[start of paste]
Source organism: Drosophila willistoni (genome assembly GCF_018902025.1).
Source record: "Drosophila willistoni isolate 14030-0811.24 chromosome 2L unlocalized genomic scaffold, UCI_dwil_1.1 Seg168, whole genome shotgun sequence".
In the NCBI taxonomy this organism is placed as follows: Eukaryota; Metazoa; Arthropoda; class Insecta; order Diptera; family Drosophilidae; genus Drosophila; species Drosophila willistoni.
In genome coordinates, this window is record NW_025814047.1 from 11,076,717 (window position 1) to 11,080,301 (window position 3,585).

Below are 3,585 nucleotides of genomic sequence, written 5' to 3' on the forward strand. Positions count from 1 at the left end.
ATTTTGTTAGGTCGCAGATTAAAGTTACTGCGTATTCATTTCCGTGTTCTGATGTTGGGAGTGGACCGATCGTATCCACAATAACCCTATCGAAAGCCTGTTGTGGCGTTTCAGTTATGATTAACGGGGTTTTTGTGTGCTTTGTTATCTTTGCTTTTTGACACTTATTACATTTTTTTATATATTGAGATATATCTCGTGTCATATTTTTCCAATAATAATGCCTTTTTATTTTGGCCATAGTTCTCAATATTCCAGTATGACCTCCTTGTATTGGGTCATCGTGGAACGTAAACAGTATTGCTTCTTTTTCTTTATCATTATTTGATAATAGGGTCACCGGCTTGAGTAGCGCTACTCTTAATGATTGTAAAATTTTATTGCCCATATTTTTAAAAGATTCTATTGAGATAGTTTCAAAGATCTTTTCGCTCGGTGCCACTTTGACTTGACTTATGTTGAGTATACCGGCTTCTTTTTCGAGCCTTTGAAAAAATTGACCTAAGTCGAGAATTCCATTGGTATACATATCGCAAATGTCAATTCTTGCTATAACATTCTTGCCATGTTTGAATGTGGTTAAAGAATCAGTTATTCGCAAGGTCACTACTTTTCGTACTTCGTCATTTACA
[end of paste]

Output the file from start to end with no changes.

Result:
Source organism: Drosophila willistoni (genome assembly GCF_018902025.1).
Source record: "Drosophila willistoni isolate 14030-0811.24 chromosome 2L unlocalized genomic scaffold, UCI_dwil_1.1 Seg168, whole genome shotgun sequence".
In the NCBI taxonomy this organism is placed as follows: Eukaryota; Metazoa; Arthropoda; class Insecta; order Diptera; family Drosophilidae; genus Drosophila; species Drosophila willistoni.
In genome coordinates, this window is record NW_025814047.1 from 11,076,717 (window position 1) to 11,080,301 (window position 3,585).

Below are 3,585 nucleotides of genomic sequence, written 5' to 3' on the forward strand. Positions count from 1 at the left end.
ATTTTGTTAGGTCGCAGATTAAAGTTACTGCGTATTCATTTCCGTGTTCTGATGTTGGGAGTGGACCGATCGTATCCACAATAACCCTATCGAAAGCCTGTTGTGGCGTTTCAGTTATGATTAACGGGGTTTTTGTGTGCTTTGTTATCTTTGCTTTTTGACACTTATTACATTTTTTTATATATTGAGATATATCTCGTGTCATATTTTTCCAATAATAATGCCTTTTTATTTTGGCCATAGTTCTCAATATTCCAGTATGACCTCCTTGTATTGGGTCATCGTGGAACGTAAACAGTATTGCTTCTTTTTCTTTATCATTATTTGATAATAGGGTCACCGGCTTGAGTAGCGCTACTCTTAATGATTGTAAAATTTTATTGCCCATATTTTTAAAAGATTCTATTGAGATAGTTTCAAAGATCTTTTCGCTCGGTGCCACTTTGACTTGACTTATGTTGAGTATACCGGCTTCTTTTTCGAGCCTTTGAAAAAATTGACCTAAGTCGAGAATTCCATTGGTATACATATCGCAAATGTCAATTCTTGCTATAACATTCTTGCCATGTTTGAATGTGGTTAAAGAATCAGTTATTCGCAAGGTCACTACTTTTCGTACTTCGTCATTTACA